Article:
Making a Scene Presents an interview with Danny Liston
What do record mogul Ahmet Ertegun, blues legend Gregg Allman, and Grammy award-winning producer Jim Gaines have in common? They all played a significant role in the music that is truly Danny Liston.
Growing up in the St. Louis Irish working class neighborhood known as Dogtown, Liston came from a musical family. His mom Lucille sang on KMOX radio in the 30’s, and his grandmother, who was from Reinze Mississippi, was a self-taught five string banjo player. As far back as he can remember music was the landscape of his childhood. His older brother Mike had Ray Charles and Little Richard singles that Liston sang along with so much that he knew the A side as well as all the B sides. At a very early age he found that R&B stirred something in his deepest soul. As a teen he started out as a drummer playing in soul bands around St. Louis, but eventually he took up guitar, under the threat of he, his mother and brother being evicted from their apartment.
Liston, his brother Pat, and lifelong friend Max Baker formed a band called Mama’s Pride, who were signed by Ahmet Ertegun, Atlantic Records President. They recorded their first album with Arif Mardin as producer at Criteria Studios in Miami. Their sophomore release, Uptown And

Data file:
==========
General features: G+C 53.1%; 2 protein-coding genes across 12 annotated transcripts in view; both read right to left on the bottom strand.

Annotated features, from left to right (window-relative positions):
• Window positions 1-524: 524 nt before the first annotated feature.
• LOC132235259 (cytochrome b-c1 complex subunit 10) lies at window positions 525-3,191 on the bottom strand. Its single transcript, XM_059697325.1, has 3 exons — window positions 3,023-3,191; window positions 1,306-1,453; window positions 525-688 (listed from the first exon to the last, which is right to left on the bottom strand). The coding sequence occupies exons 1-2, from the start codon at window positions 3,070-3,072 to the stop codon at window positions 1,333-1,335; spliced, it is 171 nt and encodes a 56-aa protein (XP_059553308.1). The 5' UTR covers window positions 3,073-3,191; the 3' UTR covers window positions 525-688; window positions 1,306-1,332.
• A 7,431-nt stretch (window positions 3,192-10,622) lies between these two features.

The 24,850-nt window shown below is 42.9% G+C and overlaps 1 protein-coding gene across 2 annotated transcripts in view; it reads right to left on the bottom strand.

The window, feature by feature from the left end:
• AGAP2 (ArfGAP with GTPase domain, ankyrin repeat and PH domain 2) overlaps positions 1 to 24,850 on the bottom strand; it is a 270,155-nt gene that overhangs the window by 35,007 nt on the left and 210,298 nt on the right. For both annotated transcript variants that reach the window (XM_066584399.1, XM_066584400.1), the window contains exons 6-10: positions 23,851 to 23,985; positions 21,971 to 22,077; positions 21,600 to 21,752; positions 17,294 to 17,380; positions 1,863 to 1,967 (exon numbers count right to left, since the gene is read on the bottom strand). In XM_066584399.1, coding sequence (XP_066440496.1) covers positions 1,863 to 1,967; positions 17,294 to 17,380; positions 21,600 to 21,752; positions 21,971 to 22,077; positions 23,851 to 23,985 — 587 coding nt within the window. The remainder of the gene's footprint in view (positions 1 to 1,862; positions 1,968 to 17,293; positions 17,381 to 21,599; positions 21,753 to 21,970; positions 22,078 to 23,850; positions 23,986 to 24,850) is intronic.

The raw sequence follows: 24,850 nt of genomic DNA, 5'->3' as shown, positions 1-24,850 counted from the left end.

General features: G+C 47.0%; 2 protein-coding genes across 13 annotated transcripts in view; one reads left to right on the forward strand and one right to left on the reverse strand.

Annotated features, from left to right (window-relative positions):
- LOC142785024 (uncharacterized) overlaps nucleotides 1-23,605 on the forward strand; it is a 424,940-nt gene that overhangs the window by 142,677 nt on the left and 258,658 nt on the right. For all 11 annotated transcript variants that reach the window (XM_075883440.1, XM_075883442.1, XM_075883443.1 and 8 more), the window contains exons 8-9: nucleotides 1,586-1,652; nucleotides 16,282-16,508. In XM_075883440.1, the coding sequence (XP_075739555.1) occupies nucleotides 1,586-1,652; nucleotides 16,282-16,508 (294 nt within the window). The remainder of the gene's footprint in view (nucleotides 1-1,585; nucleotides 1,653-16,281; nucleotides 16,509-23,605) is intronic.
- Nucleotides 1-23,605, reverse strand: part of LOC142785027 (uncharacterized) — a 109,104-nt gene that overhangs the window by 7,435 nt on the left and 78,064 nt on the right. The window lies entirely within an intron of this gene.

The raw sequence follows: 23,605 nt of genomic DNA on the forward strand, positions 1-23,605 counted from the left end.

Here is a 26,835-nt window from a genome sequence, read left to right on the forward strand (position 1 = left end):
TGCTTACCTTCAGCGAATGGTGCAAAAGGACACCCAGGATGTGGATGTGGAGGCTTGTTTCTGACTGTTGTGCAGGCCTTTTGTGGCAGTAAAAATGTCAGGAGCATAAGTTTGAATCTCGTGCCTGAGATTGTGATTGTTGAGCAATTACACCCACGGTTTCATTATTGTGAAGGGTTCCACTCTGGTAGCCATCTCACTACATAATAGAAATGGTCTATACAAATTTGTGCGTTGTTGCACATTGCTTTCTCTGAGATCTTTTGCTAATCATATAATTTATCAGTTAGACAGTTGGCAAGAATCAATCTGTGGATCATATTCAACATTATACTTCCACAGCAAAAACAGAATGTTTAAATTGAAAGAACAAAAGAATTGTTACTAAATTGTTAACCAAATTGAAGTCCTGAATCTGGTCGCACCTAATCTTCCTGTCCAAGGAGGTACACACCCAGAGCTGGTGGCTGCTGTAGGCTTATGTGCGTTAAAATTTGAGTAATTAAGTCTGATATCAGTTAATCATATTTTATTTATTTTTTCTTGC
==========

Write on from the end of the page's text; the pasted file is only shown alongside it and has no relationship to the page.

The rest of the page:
Lowdown, produced by Jim Mason of Firefall fame, wasn’t the commercial success that the label had hoped for, but they held out hope for one more try.
A last-minute show opening up for Lynyrd Skynyrd brought new life to all involved when Ronnie Van Zant expressed his desire to produce the band’s third record for Atlantic. They were to record with Van Zant, and then pick up the second leg of the Street Survivors tour, but the unfortunate tragedy of the Skynyrd plane crash changed the course of the band’s future. They were immediately released from the label, but 18 months later they went into a club that was their home away from home in Daytona Beach and the sign read Gregg Allman tonight. After the gig, Liston’s brother approached Allman because he was told Allman needed a band to go on tour. The band rehearsed with Allman the next day and went on tour. They would open the show as Mama’s Pride then come back as the Gregg Allman band. One night a critic said that Mama’s Pride blew the Gregg Allman band off the stage. They weren’t sure how to feel about that.
Liston stepped away from music for some years, going into the restaurant business and starting a family which led to eventually finding the need to shed the addiction laced lifestyle of rock ‘n’ roll that had permeated every area of his life. He credits his wife and his faith for his sobriety. Liston’s first recording effort after sobriety was with his old band Mama’s Pride, and they were introduced to Grammy award-winning producer Jim Gaines. His credits were vast, Stevie Ray Vaughan, Santana, Steve Miller, and many more. Liston credits Jim Gaines for reigniting his passion for music. He has since recorded three records with Gaines at the helm.